The IMF discusses the current economic situation and challenges that lay ahead for the Middle East and Central Asia.
The global economy is in a dangerous new phase. Global activity has weakened and become more uneven, confi dence has fallen sharply recently, and downside risks are growing. Global growth is projected to moderate to about 4 percent through 2012 from over 5 percent in 2010. Real GDP in advanced economies, and emerging and developing economies, is expected to expand by about 2 percent and 6 percent, respectively (see table).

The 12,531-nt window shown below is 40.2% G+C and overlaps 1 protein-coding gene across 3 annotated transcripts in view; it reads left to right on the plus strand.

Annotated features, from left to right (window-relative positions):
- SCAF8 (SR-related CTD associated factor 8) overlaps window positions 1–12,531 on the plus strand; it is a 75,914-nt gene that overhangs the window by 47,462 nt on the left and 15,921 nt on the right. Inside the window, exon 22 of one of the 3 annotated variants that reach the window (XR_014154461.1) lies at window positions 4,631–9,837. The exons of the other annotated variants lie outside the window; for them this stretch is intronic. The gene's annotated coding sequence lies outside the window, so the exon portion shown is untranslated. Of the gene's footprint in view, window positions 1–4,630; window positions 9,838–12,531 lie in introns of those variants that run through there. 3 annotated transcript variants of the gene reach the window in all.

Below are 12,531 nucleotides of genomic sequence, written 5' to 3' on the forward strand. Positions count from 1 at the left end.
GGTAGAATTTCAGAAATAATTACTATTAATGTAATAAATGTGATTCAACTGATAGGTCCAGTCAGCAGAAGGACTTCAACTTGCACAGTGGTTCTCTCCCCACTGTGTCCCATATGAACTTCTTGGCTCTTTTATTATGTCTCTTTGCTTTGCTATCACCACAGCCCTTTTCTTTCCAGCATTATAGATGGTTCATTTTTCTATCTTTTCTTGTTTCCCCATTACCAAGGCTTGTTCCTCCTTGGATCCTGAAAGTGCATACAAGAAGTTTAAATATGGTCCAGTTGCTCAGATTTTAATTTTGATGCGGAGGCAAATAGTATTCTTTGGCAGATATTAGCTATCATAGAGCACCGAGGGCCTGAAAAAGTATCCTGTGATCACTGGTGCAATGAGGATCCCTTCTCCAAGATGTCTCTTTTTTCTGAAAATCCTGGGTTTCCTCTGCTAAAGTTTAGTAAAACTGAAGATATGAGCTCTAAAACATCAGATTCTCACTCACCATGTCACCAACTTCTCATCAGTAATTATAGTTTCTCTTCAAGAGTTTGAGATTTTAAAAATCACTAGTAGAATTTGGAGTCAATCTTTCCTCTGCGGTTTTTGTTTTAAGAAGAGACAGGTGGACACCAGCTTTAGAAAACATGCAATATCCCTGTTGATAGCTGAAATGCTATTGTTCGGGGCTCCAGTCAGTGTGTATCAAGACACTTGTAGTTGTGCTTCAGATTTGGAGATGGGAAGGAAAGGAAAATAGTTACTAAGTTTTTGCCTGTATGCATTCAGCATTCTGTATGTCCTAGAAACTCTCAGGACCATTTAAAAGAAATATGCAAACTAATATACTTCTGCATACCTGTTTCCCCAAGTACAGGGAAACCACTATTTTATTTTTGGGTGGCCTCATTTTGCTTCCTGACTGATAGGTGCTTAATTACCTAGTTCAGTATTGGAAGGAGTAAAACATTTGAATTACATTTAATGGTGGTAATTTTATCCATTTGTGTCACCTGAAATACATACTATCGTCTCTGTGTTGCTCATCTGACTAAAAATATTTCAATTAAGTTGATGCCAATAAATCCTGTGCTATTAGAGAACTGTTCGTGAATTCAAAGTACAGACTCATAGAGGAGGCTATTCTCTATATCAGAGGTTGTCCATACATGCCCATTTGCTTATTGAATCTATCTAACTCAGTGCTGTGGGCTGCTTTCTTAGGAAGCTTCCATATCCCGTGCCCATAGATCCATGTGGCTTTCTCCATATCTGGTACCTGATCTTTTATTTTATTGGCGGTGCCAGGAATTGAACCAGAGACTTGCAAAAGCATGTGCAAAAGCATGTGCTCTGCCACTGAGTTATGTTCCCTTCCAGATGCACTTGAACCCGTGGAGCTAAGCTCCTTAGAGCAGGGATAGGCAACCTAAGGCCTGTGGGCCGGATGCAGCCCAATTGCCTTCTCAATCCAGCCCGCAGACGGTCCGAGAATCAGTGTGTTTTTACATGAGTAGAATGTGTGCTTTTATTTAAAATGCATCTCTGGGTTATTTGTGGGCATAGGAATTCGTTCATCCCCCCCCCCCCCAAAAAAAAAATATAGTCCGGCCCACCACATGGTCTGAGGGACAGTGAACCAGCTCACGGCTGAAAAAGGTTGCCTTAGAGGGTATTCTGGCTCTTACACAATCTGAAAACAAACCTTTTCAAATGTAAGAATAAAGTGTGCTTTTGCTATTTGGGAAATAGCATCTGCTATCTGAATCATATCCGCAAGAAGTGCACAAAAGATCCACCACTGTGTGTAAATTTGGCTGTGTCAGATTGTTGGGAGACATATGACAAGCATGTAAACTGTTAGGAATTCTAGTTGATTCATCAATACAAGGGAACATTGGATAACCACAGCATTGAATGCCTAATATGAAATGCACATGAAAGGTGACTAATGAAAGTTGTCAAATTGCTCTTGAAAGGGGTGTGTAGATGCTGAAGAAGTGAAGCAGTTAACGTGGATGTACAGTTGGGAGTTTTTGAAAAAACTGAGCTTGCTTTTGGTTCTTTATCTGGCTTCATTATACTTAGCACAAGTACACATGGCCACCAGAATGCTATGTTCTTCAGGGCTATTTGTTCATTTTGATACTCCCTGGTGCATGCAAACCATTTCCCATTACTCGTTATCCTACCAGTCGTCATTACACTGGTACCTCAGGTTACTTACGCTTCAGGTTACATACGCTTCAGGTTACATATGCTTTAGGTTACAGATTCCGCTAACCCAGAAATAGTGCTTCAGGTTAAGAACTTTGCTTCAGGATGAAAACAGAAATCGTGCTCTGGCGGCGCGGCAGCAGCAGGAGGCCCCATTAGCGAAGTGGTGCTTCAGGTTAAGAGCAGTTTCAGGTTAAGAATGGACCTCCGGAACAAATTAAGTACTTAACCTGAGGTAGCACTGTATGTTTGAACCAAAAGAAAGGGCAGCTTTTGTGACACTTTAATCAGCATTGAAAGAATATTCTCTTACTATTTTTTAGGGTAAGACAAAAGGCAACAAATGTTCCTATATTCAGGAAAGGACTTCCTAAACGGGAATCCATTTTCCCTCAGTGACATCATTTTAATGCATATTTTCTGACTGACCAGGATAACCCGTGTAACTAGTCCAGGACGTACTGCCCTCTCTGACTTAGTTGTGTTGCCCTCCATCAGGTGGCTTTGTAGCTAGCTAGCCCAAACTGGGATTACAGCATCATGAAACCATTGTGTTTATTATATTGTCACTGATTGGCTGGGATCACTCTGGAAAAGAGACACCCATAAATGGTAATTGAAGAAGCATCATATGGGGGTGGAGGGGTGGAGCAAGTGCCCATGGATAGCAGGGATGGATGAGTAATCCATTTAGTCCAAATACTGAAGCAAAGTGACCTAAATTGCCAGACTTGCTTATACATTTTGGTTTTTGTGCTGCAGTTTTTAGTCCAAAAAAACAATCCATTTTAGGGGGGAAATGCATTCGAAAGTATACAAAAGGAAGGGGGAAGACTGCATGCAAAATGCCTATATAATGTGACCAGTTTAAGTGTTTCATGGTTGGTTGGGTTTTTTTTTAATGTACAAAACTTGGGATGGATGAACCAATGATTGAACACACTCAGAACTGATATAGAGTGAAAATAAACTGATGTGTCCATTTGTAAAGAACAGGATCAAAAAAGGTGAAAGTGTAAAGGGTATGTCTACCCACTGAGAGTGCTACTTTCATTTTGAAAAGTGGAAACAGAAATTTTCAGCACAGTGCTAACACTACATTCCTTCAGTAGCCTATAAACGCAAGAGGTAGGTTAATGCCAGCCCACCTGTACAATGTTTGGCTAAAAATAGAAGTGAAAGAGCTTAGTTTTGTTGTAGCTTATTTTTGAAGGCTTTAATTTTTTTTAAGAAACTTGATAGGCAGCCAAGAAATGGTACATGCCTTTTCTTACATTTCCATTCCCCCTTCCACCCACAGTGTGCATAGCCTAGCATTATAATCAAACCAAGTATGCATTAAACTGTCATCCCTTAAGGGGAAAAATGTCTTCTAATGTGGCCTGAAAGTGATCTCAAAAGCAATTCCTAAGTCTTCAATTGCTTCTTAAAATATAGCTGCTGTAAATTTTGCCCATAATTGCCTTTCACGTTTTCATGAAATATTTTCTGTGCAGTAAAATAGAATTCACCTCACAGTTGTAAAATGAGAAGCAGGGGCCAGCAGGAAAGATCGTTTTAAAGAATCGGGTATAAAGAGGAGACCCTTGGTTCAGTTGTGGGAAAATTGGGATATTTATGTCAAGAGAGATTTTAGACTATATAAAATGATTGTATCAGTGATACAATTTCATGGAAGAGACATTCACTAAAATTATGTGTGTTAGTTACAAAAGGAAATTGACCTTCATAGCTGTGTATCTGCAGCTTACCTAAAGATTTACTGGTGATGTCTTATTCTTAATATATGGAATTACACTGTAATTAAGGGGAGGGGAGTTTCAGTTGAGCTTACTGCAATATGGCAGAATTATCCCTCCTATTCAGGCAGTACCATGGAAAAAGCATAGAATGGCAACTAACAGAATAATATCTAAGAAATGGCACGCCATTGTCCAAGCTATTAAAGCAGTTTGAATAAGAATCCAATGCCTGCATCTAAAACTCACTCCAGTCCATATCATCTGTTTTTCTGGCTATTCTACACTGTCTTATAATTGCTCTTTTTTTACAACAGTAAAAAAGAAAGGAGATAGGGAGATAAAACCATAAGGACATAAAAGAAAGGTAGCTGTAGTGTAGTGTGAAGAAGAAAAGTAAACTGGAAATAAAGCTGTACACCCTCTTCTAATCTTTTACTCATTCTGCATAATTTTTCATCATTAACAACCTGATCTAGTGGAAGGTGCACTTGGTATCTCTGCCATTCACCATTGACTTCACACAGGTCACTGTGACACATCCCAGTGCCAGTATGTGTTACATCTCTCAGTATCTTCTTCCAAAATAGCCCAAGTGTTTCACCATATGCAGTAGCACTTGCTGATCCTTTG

The slowdown refl ects both anticipated and unanticipated developments. The strong cyclical rebound in global industrial production and trade in 2010 was never expected to persist. However, in crisis-hit advanced economies, especially the United States, the handover from public to private demand is taking more time than anticipated. In addition, sovereign debt and banking sector problems in the euro area have proven much more tenacious than expected. Furthermore,
disruptions resulting from the Tohoku earthquake and tsunami in Japan, as well as the spreading unrest in the Middle East and North Africa (MENA) and the related surge in oil prices, were major surprises.